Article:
by Dave Westner
Anyone from out of town who happens to stumble into a Boston bar—be it Atwoods or Toad—when the Tim Gearan Band is playing would immediately think this is the greatest city on earth. Tim has assembled a band of musical heroes, at least to me and to many other local music people. Every Monday night for years, his band (Andy Plaisted on drums, Lou Ulrich on bass, Sean Staples on mandolin, the Cottonmouth Horns—aka Paul Ahlstrand and Scott Aruda on sax and trumpet respectively, and Chris Anzalone on percussion) would play at Toad and there was no better place to be in the city. Some seriously good music was being made, a lot of feel-good songs, or dark ones, good laughs, and some serious chances being taken right on stage – week after entertaining week. A few years back, the band moved to Atwoods Tavern on Friday nights, and Russell Chudnofsky was added as a second guitarist. Playing in open G-tuning, he can fill the musical spectrum in a way that a Hammond B-3 player often does, but he also lets the guitar rip as a guitar should rip from time to time, and the musical journey has continued.
Tim and I had talked about catching up to do this interview over beers or something, but well, we totally slacked off, so instead we decided to do it via e-mail.
Noise: Tell me about how the Toad residency started, and how the Tim Gearan Band lineup came to be… if you just invited people to come down to jam, and the ones that kept coming were the ones that wound up being in the band.
Tim: The details on this stuff is foggy at best, but Billy Beard probably gave us a month of Mondays or something and it just caught on pretty quick, so he saw no reason to switch back to weekly bookings. I was using the Groovasaurus guys (Mike Piehl, Lou Ulrich, and Ryan Claunch, and Goody [David Goodrich] for a while there, too) mostly because they were all good friends who happen to be great players. Paul Ahlstrand was one of the first musicians I played with when I moved here in ’89. It was never an open jam session, although some of those guys did help me host the Sunday Blues Jam at Johnny D’s for a long run many moons ago. I’m thinking we played Mondays at Toad from ’94 or ’95 to 2009. When Mike Piehl went chasing the brass ring out in LA with Expanding Man, Andy Plaisted joined the fray.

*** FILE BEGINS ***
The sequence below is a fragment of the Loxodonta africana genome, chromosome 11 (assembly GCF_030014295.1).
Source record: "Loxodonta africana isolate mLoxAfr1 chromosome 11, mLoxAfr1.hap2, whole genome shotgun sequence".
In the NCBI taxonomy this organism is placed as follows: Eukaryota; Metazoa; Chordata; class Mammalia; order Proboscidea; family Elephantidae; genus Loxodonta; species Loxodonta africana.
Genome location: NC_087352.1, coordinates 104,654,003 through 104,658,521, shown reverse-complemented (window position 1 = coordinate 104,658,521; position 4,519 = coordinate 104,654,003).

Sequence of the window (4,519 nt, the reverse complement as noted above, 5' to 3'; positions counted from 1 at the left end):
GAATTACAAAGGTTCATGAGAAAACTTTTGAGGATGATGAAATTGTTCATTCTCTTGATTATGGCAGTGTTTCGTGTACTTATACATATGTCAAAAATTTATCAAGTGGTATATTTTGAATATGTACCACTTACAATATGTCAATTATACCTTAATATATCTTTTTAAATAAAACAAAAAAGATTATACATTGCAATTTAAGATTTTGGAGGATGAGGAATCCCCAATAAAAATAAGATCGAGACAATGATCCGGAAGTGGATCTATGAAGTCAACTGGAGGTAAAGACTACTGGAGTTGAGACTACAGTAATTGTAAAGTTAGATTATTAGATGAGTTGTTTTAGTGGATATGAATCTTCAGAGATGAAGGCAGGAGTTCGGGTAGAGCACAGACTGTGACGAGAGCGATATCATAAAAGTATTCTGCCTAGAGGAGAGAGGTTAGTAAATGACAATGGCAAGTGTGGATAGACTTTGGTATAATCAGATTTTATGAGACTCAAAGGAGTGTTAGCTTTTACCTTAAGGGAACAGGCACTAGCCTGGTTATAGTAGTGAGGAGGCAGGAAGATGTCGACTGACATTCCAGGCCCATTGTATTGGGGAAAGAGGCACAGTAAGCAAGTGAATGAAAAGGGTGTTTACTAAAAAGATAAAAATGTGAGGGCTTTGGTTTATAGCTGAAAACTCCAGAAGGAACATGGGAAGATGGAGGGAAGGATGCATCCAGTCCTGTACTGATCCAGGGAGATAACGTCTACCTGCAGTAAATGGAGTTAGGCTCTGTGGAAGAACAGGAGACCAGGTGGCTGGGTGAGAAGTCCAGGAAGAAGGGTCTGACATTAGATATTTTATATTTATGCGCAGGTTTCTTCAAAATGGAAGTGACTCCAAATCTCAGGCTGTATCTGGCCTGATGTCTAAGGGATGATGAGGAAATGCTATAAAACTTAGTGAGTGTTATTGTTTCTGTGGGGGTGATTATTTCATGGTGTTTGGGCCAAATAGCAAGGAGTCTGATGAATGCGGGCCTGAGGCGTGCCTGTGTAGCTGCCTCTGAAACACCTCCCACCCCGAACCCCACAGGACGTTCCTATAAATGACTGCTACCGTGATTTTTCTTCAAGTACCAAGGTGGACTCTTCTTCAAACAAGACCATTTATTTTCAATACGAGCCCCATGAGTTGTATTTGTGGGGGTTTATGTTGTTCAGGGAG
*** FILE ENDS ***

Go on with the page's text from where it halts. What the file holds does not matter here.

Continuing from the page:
Noise: So, how did the Atwoods residence come to be?
Tim: I had met the Bros [Patrick and Ryan] McGee at the Burren where I was playing (and still play with a bunch of misfits) on Sundays. They told me they had purchased the old dive, the Overdraft, and were hoping I could put together a house band; this was May of 2006. I decided to do something more down-home for a while there with Eric Royer, Steve Sadler, and Mike Piehl. That lasted three years when I moved the Toad band to Atwoods in ’09.
Noise: How long were you out on the road with TL Washington? Did you also tour with other folks?
Tim: Toni kept us really busy for about 10 years. We traveled all over Europe and the states (mostly east of the Mississippi), mostly old school R ’n’ B, soul, and jazz, lots of festivals and clubs. I’ve been on shorter tours here and there as well, but when my kid came into the picture, I lost all motivation to tour. Now, if we drive across the [Charles] river, it’s an epic run.
Noise: What is with your obsession with Bob Seeger (sic)?
Tim: Seeger?! Dude, its Seger! For all that remains holy! Seriously, I have no idea what obsession you’re referring to. I sang “Night Moves” to kick off Session American’s “Seger Sessions” (a play on the Boss’s “Seger Sessions” thing) and I knew it because, for lack of funds, I listened to the radio constantly when I was a kid. That one came on a lot when I was 13, but so did “Three Times a Lady,” and nobody ever asks me about my Lionel Ritchie obsession.
Noise: How is it possible that your band is so good when you guys haven’t had a rehearsal in recent memory, if ever?
Tim: Well, for our little brand of bar music, spontaneity is key. I’d be bored out of my squash if these songs required being hammered into little molds. When you record them, they become static, and that’s great for posterity and all, but who wants to hear the same story told the same way every time? I like detours, even if it means mucking my way through a muddy back road sometimes. Having said that, it’s not like my songs are very progressive structurally, and these guys have amazing ears, so can usually go through the chords once and pretend that’s how we “rehearsed” it. If the song is any good, it goes into some nebulous set list. After 20 years with some of these guys, they know me pretty well when it comes to my musical proclivities.
Noise: How has Q-Division and Ed Valauskas helped you out?
Tim: I had no idea how I was gonna get the (at the time) current batch of songs recorded before we lost interest in them, and Paul introduced me to Ed V, and he made me an offer I couldn’t refuse: Q-Brews at 75 cents a pop [Q-Division has a soda machine with beers for sale in it]. Seriously, Ed’s one of those guys you feel you’ve known your whole life after only a short while, and he was kind enough to make this last record happen in a way that felt very natural. He makes statements without imposing, and I don’t think that’s easy to find in a producer.